What Are Handheld Scanners Used for?
Handheld scanners--scanners compact enough to fit in your hand--have many different uses. Most people know that handheld scanners are used in warehouses and grocery stores to track inventory, but variations of handheld scanners are used in offices, homes and schools. Some handheld scanners are even made to be taken in a briefcase or suitcase for mobile scanning needs on the go. Compact technology has made handheld scanners ideal for various industries and a wide array of uses.
Traditionally, handheld scanners were used only in stores to scan barcodes and bring up pricing information and other product data. Barcode scanners help employees track inventory, check expiration dates, determine an item's display location in a store and how many of a particular item are left to sell.
Handheld image scanners can be used to scan a small portion of a document, but are usually used to scan business cards and receipts.
Fingerprint scanners make police and U.S. State Department work easier. Instead of taking suspects all the way back to the station to fingerprint them and find out if they are wanted in connection with any crimes, a mobile fingerprint scanner can identify the suspect quickly and pull up any unsolved crimes linked to those fingerprints. This new technology has been slow to be adopted in some regions, as questions about the management and storage of scanned fingerprints arise.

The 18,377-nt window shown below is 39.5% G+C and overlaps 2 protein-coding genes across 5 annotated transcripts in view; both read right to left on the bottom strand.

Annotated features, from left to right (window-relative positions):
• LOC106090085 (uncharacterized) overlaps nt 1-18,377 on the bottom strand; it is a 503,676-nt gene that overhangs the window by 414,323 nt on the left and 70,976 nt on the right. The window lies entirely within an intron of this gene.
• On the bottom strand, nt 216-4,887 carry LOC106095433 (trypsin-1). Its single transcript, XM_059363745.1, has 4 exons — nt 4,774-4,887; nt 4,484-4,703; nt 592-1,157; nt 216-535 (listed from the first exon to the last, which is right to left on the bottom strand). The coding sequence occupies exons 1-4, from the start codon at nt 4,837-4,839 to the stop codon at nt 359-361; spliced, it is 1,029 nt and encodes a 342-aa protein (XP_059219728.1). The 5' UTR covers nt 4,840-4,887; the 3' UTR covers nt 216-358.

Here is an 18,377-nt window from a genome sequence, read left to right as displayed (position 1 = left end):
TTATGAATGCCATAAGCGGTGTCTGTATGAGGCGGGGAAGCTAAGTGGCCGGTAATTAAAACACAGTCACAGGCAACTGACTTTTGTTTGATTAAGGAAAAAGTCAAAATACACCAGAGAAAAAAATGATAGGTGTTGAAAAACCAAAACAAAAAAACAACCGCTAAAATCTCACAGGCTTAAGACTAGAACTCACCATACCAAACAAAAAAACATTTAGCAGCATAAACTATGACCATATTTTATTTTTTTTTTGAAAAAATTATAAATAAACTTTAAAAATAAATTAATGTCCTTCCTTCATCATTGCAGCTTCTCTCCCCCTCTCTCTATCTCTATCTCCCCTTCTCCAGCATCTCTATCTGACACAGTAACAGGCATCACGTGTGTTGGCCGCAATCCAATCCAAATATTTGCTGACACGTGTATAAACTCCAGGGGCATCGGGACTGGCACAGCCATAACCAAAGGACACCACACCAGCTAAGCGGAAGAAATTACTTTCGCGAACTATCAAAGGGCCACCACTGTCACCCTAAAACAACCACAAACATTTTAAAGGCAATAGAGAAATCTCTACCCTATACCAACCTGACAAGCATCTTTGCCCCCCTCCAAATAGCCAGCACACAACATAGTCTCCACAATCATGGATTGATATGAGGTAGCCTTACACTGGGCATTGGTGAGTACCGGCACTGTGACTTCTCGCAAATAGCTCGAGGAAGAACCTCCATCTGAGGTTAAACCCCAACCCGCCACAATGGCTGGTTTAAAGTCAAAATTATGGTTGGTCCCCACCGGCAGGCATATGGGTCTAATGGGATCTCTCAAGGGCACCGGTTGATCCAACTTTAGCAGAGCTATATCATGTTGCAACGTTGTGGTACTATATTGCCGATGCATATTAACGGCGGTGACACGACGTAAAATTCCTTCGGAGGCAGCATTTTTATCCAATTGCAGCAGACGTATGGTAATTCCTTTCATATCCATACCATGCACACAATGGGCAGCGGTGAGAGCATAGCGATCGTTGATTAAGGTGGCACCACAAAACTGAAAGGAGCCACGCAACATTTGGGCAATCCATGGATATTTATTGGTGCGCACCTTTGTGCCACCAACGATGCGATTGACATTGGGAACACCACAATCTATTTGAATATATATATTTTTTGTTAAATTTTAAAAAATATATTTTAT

Pen-size scanners can read words as their tips scan a page of type. One popular use for this technology is learning the definition of words. The scanner is programmed with a dictionary that automatically gives the definition of the word it reads through small microphones. Other uses for text-reading scanners include translation, storage and the ability to transfer stored text into a computer.
Film Negatives and Slides Scanner
The ability to capture film negatives and slides quickly has increased the productivity of members of the media immensely. These handheld scanners sit over the top of negatives or slides and scan their images, which can later be transferred to a computer, duplicated onto new negatives or slides, or printed into full-size pictures.